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Am J Clin Nutr. 2001 Apr;73(4):827-31.

Relation between body composition, fat distribution, and lung function in elderly men.

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1
Cattedra di Geriatria and the Istituto di Medicina Interna, University of Verona, Verona, Italy.

Abstract

BACKGROUND:

Body composition changes with age, with increases in fat mass and visceral fat and declines in skeletal muscle mass; lung function also declines with age. Age-related changes in body composition and fat distribution may be associated with the pulmonary impairment observed in the elderly.

OBJECTIVE:

Our goal was to evaluate the relations between body composition, fat distribution, and lung function in elderly men.

DESIGN:

We studied 97 men aged 67-78 y with body mass indexes (BMIs; in kg/m2) ranging from 19.8 to 37.1. Body composition was evaluated by using dual-energy X-ray absorptiometry and fat distribution was evaluated by using waist and hip circumferences, waist-to-hip ratio, and sagittal abdominal diameter (SAD). Spirometry was done in all subjects and the distance walked by each subject during a 6-min walking test was evaluated as was leg strength.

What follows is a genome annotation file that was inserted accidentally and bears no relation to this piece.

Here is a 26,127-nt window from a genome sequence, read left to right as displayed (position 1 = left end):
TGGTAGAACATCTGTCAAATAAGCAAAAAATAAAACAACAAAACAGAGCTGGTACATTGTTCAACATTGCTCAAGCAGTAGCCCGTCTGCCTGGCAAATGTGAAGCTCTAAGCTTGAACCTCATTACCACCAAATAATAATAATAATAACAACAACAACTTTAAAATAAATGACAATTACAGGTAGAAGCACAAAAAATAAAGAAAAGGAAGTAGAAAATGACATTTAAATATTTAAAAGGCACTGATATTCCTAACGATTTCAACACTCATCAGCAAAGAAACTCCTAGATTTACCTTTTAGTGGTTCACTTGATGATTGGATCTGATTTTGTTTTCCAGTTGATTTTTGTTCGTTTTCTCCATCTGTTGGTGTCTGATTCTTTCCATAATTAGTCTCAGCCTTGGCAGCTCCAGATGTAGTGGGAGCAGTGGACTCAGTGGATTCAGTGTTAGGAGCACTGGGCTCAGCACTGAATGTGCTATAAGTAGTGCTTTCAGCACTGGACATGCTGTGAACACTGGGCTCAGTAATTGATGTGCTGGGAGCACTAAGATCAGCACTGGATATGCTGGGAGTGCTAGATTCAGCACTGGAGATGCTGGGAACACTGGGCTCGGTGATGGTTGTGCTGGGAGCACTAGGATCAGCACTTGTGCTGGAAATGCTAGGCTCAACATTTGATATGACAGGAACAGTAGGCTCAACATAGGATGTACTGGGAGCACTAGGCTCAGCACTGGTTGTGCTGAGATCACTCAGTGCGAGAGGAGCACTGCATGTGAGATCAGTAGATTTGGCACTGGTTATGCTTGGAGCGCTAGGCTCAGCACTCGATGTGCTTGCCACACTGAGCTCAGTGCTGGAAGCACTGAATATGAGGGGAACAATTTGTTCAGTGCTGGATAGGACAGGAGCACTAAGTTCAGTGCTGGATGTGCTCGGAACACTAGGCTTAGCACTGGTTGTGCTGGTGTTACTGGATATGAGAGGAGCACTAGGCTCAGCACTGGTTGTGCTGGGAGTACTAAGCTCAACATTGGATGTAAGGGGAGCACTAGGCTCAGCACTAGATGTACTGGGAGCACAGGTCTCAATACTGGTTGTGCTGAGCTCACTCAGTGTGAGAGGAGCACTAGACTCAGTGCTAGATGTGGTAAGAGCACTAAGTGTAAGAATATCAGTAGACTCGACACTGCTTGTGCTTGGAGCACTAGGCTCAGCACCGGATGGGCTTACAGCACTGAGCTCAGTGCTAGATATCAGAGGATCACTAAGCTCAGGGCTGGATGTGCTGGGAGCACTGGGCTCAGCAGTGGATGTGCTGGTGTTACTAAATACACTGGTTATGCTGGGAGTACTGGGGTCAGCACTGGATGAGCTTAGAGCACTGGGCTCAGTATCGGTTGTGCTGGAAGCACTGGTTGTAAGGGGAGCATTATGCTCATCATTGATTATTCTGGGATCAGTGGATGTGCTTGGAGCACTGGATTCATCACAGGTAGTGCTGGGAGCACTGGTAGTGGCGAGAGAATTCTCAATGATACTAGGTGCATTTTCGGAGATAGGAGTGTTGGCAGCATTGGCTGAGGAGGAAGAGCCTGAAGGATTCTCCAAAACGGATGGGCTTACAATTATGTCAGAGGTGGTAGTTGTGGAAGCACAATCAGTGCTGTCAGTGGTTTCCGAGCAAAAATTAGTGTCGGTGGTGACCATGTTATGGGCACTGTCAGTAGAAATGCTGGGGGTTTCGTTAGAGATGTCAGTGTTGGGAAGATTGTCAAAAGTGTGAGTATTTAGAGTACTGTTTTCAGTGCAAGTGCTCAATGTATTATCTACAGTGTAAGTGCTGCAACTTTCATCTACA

RESULTS:

A significant negative correlation was found between adiposity, fat distribution indexes, forced vital capacity (FVC), and forced expiratory volume in 1 s (FEV1). A positive correlation was found between fat-free mass and FVC. After adjustment for age, height, and weight, SAD still correlated negatively with FVC and FEV1 (r = -0.367 and -0.348, respectively; P < 0.01), whereas percentage body fat and fat mass correlated negatively and fat-free mass correlated positively with FVC (r = -0.313, -0.323, and 0.299, respectively; all P < 0.01). After the sample was subdivided by tertile of fat-free mass adjusted for age and BMI, FVC and FEV1 were significantly lower in the lowest fat-free mass tertile (P < 0.01). Stepwise multiple regression analysis performed with use of lung function variables as the dependent variables and age, height, fat mass, fat-free mass, waist circumference, and SAD as the independent variables showed that 3 variables entered the regression for predicting FVC: height, which entered the regression first; SAD, which entered second; and fat-free mass, which entered third. Only 2 variables entered the regression for predicting FEV1: height, which entered the regression first, and SAD, which entered second.

CONCLUSION:

Our cross-sectional data show a significant association between body composition, fat distribution, and lung function in elderly men.

PMID:
11273860
[Indexed for MEDLINE]
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